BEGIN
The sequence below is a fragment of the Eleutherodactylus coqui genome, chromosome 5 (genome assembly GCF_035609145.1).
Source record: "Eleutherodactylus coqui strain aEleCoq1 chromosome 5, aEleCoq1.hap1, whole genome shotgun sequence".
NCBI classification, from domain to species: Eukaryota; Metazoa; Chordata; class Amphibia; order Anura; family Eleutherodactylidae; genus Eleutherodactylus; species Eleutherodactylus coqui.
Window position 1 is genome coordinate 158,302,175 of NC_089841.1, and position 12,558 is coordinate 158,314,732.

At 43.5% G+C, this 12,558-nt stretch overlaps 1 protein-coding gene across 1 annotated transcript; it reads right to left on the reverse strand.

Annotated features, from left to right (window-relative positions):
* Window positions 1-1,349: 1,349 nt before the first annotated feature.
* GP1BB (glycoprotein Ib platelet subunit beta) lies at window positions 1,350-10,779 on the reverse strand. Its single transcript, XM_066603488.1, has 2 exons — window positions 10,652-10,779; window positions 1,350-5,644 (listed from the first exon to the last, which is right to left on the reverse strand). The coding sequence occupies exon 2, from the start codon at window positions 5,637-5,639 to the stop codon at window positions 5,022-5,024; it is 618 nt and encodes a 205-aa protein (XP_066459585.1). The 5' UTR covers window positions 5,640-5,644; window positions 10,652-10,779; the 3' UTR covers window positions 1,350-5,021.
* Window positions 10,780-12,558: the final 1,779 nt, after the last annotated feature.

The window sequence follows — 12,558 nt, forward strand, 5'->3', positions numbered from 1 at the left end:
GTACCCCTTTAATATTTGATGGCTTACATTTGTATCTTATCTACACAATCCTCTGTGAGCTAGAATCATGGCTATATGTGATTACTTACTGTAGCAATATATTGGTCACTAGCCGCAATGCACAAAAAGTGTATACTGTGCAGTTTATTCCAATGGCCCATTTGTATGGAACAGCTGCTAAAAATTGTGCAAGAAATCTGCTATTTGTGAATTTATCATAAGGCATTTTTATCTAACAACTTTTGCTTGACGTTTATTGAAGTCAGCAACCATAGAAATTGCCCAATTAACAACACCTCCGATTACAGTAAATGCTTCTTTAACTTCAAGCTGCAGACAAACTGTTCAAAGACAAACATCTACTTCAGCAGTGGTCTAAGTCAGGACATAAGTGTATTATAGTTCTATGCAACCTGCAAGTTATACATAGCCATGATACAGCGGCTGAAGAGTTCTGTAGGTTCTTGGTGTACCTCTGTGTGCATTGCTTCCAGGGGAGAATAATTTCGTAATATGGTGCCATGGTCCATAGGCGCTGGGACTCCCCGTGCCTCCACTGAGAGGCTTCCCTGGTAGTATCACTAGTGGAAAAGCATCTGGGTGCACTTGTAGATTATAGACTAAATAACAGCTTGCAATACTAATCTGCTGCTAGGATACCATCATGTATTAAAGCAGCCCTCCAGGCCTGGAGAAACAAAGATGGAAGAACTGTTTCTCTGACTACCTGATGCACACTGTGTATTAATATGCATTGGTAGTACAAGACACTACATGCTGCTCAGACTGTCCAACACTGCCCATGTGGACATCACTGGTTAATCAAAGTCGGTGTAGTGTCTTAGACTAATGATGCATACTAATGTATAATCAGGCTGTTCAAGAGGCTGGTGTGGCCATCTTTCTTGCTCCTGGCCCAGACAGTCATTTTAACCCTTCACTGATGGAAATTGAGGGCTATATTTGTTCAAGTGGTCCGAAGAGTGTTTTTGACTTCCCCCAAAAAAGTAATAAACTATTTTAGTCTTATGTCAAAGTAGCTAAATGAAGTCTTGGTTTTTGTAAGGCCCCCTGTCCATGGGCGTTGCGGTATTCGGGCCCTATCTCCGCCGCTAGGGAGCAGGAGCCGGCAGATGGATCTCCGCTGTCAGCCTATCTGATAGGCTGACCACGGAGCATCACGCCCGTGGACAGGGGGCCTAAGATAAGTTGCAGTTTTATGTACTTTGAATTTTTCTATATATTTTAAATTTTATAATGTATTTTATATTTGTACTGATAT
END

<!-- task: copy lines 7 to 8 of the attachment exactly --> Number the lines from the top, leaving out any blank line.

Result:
* Window positions 1-1,349: 1,349 nt before the first annotated feature.
* GP1BB (glycoprotein Ib platelet subunit beta) lies at window positions 1,350-10,779 on the reverse strand. Its single transcript, XM_066603488.1, has 2 exons — window positions 10,652-10,779; window positions 1,350-5,644 (listed from the first exon to the last, which is right to left on the reverse strand). The coding sequence occupies exon 2, from the start codon at window positions 5,637-5,639 to the stop codon at window positions 5,022-5,024; it is 618 nt and encodes a 205-aa protein (XP_066459585.1). The 5' UTR covers window positions 5,640-5,644; window positions 10,652-10,779; the 3' UTR covers window positions 1,350-5,021.